Sure it does. Seems that every time a P2P protocol is shutdown, new ones emerge to circumvent the previous problems.
Napster had the problem of being centrally controlled, and attacked by the RIAA. Gnutella and eDonkey had the problem of being inefficient for large files and they faded into irrelevance but also suffered from some legal setbacks. Kazaa had the problem of still having some central controls that were legally attacked. Bittorrent has the problem of throttling, and now legal problems because pointing to a copyright work is copyright infringement a la Pirate Bay. Kind of makes you wonder if a torrent file is a derivative work.
The throttling issue is being worked on by utorrent, a client that is implementing a udp based bittorrent protocol. udp has the advantage of not having tcp's congestion control mechanism. It is this mechanism that is being exploited by the Deep Packet Inspection throttlers at major ISP's such as Bell Canada. ISP's will, of course, have to innovate a new throttling mechanism to overcome this new development. Throttling is an intellectual property issue because, at least in Canada, the last mile to consumers is controlled by media companies.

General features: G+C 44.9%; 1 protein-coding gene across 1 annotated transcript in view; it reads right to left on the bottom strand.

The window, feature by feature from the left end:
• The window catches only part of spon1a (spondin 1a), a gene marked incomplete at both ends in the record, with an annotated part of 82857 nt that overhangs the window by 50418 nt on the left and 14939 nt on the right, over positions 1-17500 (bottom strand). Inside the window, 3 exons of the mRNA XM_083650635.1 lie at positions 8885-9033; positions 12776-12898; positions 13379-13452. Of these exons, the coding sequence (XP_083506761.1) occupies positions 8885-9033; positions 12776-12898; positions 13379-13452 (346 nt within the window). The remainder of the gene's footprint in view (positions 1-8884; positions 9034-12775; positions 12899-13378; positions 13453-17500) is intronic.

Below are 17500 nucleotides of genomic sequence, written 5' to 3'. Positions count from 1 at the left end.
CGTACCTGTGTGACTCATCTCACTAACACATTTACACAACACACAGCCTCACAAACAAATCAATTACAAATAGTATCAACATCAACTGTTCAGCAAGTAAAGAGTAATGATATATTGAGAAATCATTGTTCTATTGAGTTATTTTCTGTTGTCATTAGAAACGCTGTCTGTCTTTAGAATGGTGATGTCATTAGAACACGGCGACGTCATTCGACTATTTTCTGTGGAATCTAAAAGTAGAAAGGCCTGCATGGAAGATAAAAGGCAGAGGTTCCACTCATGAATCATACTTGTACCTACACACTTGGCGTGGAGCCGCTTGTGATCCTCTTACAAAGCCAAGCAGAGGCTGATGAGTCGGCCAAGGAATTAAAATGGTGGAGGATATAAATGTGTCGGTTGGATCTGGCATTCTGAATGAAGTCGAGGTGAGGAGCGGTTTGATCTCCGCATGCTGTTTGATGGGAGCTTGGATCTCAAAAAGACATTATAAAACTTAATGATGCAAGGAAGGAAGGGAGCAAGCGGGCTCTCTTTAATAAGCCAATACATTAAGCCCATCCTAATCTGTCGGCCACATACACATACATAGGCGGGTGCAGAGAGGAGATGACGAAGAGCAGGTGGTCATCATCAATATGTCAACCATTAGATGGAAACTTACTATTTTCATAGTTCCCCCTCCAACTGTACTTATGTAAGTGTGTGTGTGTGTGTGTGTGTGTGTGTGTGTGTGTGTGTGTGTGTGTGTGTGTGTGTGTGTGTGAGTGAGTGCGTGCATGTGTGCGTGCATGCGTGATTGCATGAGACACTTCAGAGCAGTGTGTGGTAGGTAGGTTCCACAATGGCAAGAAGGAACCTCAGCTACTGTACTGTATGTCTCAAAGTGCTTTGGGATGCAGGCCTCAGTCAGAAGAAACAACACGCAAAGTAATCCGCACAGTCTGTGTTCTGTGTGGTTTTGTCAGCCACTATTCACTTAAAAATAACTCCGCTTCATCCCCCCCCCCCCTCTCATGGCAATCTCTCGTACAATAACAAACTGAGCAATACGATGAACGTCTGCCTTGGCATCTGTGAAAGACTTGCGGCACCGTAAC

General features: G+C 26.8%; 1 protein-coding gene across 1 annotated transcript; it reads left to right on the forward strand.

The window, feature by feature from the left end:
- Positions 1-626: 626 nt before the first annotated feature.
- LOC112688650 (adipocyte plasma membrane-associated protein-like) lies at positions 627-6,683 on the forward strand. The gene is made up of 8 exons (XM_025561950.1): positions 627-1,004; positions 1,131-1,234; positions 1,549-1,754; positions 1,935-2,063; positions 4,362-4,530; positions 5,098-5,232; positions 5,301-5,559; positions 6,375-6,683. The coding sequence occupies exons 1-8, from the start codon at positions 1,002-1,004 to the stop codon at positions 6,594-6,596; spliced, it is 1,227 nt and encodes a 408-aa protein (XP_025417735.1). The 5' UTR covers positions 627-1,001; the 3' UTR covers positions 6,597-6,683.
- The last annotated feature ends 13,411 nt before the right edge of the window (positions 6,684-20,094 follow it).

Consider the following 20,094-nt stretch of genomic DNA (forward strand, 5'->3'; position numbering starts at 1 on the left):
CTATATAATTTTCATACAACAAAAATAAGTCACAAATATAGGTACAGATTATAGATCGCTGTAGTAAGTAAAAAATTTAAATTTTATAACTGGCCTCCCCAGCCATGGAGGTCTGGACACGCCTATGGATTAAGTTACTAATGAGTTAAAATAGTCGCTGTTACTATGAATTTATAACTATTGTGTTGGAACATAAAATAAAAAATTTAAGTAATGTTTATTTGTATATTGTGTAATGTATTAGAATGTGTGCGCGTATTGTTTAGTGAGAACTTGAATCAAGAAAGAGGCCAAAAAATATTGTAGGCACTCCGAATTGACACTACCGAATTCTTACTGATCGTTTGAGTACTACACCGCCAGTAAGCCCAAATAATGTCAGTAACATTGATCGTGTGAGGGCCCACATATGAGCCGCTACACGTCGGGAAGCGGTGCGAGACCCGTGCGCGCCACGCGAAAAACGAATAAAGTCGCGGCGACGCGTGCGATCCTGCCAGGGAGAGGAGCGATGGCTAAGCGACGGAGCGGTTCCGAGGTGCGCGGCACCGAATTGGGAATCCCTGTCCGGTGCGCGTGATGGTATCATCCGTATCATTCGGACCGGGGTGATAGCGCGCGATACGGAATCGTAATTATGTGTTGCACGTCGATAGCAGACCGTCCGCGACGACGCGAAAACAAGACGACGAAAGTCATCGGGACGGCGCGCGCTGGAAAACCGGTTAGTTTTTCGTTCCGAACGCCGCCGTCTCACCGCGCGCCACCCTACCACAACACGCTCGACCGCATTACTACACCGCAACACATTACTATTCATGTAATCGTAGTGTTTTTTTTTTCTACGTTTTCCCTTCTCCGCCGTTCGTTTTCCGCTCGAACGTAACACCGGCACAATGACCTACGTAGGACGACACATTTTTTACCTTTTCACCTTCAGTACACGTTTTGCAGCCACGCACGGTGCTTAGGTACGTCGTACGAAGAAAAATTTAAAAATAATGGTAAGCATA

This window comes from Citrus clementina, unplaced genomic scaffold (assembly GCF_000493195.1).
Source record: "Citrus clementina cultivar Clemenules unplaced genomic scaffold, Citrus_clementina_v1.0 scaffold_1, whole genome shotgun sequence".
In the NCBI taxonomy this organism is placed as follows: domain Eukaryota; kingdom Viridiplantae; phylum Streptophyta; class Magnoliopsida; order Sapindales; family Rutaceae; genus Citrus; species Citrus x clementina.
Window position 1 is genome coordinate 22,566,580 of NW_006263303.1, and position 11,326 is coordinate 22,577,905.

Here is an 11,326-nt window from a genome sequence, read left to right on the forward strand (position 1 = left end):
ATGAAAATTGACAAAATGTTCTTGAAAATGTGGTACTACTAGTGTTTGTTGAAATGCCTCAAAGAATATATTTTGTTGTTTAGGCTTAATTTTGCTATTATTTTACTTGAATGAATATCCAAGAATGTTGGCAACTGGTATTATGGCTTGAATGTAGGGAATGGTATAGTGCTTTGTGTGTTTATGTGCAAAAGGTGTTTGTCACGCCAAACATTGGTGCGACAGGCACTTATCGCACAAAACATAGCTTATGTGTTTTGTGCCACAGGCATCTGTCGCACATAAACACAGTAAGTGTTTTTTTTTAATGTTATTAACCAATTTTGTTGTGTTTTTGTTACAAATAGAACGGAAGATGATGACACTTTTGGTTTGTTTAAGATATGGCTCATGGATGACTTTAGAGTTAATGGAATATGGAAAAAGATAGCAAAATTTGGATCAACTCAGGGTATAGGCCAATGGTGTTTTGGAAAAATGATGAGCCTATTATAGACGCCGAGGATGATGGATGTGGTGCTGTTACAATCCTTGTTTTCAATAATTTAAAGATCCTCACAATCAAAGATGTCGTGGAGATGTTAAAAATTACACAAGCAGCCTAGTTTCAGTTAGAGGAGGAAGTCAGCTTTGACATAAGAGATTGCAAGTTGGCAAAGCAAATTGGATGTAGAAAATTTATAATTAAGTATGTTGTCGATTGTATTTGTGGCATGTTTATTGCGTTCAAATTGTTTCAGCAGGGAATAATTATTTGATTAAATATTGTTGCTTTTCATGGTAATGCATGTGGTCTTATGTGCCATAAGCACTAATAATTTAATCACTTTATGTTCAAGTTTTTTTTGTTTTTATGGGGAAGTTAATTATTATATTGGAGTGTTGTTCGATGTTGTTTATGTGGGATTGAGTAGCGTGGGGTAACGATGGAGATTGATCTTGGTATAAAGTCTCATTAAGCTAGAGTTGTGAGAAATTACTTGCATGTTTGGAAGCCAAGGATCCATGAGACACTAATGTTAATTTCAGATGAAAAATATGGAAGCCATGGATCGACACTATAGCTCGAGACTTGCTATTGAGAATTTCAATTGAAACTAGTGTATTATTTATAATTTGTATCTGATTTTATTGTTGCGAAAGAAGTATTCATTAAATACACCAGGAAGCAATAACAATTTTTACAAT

Continued works on avoidance schemes and anonymous networks are being fueled by these developments. The Onion Router (TOR) and the freenet project are two great examples. http://www.torproject.org/ http://freenetproject.org/
TOR is currently a mechanism that almost any Bittorrent client can use to obscure your IP address.
What is this leading to? Will the use of encryption or the possession of certain software eventually become a criminal offense? One wonders.